Democrats need a united front

Two of the seven Democratic candidates pictured here remain in the race to become the Democratic presidential nominee for the 2020 presidential election. Photo courtesy

The circus will make its next stop in Phoenix, Arizona on March 15, 2020. This is not the normal show with trapeze acts or trained animals, but the circus that is the presidential primaries. 

Another Democratic primary is soon to take place and the left-wing party is still struggling to find the recipe needed to become united.

We all know the ultimate end game is to sweep the presidential elections but is the Democratic party willing to set aside their differences to defeat the common enemy? As a Democrat who has watched the debates, it is disheartening to see so much unrest within the Democratic party.

One thing the Republican party has down to a tee is loyalty. For this very reason, President Donald Trump has remained in office and will continue to preside over this nation for another four years, unless the Democratic Party clarifies the policies they are campaigning on.

Sen. Elizabeth Warren is known for throwing the hardest punches at her opponents during the primaries. Some of her strongest jabs were her remarks towards the former New York City Mayor, Michael Bloomberg.

“[He is] a billionaire who calls women ‘fat broads’ and ‘horse-faced lesbians’,” said Warren. “And no, I am not talking about Donald Trump. I am talking about Mayor Bloomberg.”

Warren, as well as other candidates, have focused a lot of their time on making snide remarks that go viral in the media. The candidates seem to have lost touch with what the primaries are supposed to be about, and if they are not careful, they will lose another presidential election.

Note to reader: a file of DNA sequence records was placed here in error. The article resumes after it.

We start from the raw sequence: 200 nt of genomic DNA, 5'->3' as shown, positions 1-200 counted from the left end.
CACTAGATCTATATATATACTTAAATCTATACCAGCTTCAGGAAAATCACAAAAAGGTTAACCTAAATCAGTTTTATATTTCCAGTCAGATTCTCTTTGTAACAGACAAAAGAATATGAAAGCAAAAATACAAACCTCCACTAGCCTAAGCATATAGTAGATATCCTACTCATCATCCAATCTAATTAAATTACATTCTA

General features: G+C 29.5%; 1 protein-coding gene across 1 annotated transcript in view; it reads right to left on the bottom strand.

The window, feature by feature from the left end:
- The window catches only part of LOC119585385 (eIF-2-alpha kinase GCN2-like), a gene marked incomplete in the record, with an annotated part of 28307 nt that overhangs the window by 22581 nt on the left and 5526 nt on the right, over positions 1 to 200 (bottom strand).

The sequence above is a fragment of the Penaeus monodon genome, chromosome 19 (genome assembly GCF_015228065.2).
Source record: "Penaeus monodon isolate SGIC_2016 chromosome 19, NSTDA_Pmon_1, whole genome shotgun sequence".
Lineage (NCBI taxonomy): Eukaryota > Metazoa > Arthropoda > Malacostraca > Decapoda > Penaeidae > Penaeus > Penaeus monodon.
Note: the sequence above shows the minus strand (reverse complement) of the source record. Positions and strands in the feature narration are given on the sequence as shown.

FAMU student Aisha Cobbs said she is anticipating the debate that is coming up to see what punches the candidates will throw at each other.

“I had no idea how low the candidates would go during these debates,” Cobbs said. “It is honestly sad that they are not focusing on the real issues at hand.”

Cobbs hopes for a shift in the atmosphere when it comes to topics being discussed at the presidential primaries.

Hopefully, a change will come with former Vice President Joe Biden’s recent victory on Super Tuesday shaking up the doubts that the Democratic candidate would make it to the big race in November.

What does Biden’s Super Tuesday surge mean for Sen. Bernie Sanders? 

Well, to his supporters it means nothing. They refuse to stand behind Biden despite his sweep on Tuesday, March 3. 

Twitter user @imhere4politics is adamant that Biden should not be our 2020 Democratic presidential nominee.

The user tweeted: “We need to get behind the candidate that can WIN states like #Michigan, #Pennsylvania, #Wisconsin, and #Ohio and #Indiana. That candidate is NOT Biden.”

Everyone needs to set aside their personal feelings and get real when it comes to the nominee who has the best chance at getting into the oval office. Whether it be Biden or Sanders, only time will tell.

Now that the two are the only viable candidates who remain in the race of becoming the Democratic nominee for the 2020 presidential election, hopefully, we can sift through the madness and find the unity needed to win the big game.

The next Democratic primary will take place on Sunday, March 15.